New USGA structure will give Davis time to meet with allies, partners
Mike Davis’ team of experts at the USGA includes Joe Goode and Sarah Hirshland.
DAVIS: We just talked about representing your country and how you conduct yourself. Of course, we went over some rules. But mostly, just enjoy this time. It’s something you’ll never forget.
■ Sarah Hirshland will be the fourth senior managing director and the final member of your senior staff. Now that you’ve restructured your front office, what have you accomplished?
DAVIS: Before, we might have had 12 or 14 different people who reported directly to the executive director. That required the executive director to be involved in a lot of decisions day-to-day. What we’re trying to do is get to the point where we have fewer people reporting directly to the executive director. We’re putting senior people in place and expecting them to make decisions, and they’ll be accountable for those decisions. They are the experts in their area. It also will allow me to spend a little more time outside of Far Hills [N.J., where the USGA is headquartered] dealing with our most important allies and partners.
■ Most everyone in golf knows your background in the sport, its rules and the U.S. Open championships. How are you approaching the commercial side of the association?
DAVIS: That’s true, I have been involved in the golf part of it for 22 years, but people forget the majority of my career was on the operations and logistical side of the business with the national championships. I ultimately was the person who dealt with the Open budget, the vendors, legal, finance, HR, IT. I know enough about the business side to know what I don’t know. So I went into this job … knowing that I want to surround myself with experts in those areas of the association’s business. That’s one of the reasons we created this position [Hirshland’s job as senior managing director of business affairs]. She’ll have a lot on her plate. She’ll oversee many facets of the business, including the on-site marketing at the Open, our corporate partner program and the USGA brand itself. She has great experience in those areas.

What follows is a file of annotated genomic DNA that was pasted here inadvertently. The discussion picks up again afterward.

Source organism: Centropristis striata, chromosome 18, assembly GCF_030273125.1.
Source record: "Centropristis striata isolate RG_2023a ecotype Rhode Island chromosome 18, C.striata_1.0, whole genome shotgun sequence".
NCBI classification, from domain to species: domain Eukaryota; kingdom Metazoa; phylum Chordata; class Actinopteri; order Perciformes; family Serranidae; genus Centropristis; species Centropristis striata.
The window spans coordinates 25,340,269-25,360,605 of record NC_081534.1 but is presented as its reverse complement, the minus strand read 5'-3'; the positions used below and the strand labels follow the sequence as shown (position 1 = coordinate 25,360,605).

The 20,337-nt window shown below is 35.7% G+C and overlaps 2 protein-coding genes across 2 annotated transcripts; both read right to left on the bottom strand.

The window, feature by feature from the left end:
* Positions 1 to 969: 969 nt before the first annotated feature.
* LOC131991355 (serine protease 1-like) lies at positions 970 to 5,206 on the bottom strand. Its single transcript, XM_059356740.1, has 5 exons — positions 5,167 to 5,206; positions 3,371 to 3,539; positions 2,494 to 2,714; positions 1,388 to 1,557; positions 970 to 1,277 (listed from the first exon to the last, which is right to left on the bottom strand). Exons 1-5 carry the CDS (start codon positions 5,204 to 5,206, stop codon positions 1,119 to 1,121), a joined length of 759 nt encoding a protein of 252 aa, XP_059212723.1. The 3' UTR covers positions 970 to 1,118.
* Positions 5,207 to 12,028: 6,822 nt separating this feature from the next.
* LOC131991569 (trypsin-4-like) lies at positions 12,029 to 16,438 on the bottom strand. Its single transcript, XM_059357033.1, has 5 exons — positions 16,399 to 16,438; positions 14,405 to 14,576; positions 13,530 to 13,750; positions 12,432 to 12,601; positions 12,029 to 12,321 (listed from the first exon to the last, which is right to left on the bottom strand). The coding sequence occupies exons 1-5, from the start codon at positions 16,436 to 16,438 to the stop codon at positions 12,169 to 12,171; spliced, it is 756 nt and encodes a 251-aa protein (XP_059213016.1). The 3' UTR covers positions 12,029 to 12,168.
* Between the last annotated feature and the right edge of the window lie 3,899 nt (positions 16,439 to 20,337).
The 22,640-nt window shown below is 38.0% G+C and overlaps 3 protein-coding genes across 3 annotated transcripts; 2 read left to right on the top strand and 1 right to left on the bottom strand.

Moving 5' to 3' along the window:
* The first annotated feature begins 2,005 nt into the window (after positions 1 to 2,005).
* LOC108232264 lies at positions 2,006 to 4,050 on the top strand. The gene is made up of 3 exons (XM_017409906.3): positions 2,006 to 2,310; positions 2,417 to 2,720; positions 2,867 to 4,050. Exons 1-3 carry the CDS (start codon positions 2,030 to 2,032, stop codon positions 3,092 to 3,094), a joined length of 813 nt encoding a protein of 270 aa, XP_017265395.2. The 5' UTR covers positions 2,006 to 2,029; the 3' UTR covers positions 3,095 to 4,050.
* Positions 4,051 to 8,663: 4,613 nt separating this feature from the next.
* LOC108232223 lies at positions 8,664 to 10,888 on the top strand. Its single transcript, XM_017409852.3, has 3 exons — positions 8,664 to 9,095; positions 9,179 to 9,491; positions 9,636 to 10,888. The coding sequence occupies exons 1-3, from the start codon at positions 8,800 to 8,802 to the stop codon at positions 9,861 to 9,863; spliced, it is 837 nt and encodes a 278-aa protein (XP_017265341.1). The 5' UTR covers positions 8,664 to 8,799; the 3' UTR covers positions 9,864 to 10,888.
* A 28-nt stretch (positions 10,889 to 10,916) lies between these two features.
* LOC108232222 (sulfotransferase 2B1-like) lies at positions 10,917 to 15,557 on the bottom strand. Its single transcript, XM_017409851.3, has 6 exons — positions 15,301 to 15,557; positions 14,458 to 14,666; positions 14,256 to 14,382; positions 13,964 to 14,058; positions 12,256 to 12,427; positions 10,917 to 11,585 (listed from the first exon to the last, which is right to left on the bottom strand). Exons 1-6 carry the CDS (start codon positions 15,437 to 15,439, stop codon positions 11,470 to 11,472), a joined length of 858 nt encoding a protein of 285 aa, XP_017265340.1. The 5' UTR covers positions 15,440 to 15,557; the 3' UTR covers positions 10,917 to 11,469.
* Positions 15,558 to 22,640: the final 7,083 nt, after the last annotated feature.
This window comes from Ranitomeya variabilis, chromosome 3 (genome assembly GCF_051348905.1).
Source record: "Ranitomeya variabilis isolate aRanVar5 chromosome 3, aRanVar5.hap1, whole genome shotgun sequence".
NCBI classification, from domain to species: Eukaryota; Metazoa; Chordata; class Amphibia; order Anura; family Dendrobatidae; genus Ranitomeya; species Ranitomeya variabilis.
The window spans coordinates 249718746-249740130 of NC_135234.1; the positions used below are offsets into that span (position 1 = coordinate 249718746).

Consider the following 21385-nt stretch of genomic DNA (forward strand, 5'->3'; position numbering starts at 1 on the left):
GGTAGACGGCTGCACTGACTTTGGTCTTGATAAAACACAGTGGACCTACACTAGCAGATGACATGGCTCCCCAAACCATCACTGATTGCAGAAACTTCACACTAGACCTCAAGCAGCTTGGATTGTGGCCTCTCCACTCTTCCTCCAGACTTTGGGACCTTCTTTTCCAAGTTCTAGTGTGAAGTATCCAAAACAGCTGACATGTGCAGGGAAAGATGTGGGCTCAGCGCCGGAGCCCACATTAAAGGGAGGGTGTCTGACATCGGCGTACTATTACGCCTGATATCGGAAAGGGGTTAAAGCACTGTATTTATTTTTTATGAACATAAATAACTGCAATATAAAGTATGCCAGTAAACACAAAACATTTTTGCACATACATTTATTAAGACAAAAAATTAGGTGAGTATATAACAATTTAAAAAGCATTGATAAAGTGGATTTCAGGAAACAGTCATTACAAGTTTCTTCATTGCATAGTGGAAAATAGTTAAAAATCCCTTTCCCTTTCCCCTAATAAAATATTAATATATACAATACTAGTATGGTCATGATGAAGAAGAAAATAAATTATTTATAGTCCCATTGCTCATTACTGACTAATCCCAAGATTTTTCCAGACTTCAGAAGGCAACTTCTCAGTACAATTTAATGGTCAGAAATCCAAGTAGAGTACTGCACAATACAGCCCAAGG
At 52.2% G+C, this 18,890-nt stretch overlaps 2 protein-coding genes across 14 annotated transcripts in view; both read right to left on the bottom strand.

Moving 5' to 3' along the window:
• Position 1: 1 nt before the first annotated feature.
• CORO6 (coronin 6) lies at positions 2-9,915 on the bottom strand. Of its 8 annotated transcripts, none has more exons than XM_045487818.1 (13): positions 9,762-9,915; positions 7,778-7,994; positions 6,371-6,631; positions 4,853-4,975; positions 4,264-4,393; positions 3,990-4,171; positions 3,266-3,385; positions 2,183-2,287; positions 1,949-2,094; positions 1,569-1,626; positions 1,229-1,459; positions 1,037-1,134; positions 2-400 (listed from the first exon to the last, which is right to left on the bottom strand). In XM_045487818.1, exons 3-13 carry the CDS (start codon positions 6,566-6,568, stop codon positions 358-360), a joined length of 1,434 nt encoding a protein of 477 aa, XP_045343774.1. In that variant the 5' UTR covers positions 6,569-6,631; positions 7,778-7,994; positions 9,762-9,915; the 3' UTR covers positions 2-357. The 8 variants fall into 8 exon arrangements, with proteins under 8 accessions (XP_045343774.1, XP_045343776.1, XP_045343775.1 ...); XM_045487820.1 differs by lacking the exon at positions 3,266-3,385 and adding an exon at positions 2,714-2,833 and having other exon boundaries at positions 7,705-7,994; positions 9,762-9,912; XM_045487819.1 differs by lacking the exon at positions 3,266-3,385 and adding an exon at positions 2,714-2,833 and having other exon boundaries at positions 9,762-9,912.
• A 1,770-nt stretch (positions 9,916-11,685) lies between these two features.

■ You started the corporate partner program in 2006, and now you’ve got American Express, IBM, Lexus, RBS and Rolex on board. Do you envision the USGA standing pat or do you see growing the number of partners in the future?
DAVIS: It’s fair to say that we’re very happy with that number. When we started the program, the idea was to get a few, and it really wasn’t about the financials. We do it so that certain partners can help us on our mission. You never say never, but I feel very confident in saying that we’re not going to see the USGA with title sponsors, presenting sponsors, advertising on the grandstands. We like the fact that we’re low key in that regard. … We’re a nonprofit, $135 million to $150 million business annually, and about $120 million of that goes directly back into the game. For example, we spend close to $5 million a year regulating equipment, testing clubs and balls. If we weren’t doing that, who would? The revenues from our corporate partners help us do that, but we’re not going to overly commercialize what we’re doing. Yes, we leave some money on the table, but we purposely do so. We have limited commercials on the U.S. Open. We want people to enjoy the broadcast.